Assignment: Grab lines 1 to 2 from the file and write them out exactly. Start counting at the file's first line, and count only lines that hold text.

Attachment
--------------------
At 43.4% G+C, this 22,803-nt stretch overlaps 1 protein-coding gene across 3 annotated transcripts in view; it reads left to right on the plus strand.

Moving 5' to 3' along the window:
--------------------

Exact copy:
At 43.4% G+C, this 22,803-nt stretch overlaps 1 protein-coding gene across 3 annotated transcripts in view; it reads left to right on the plus strand.

Moving 5' to 3' along the window: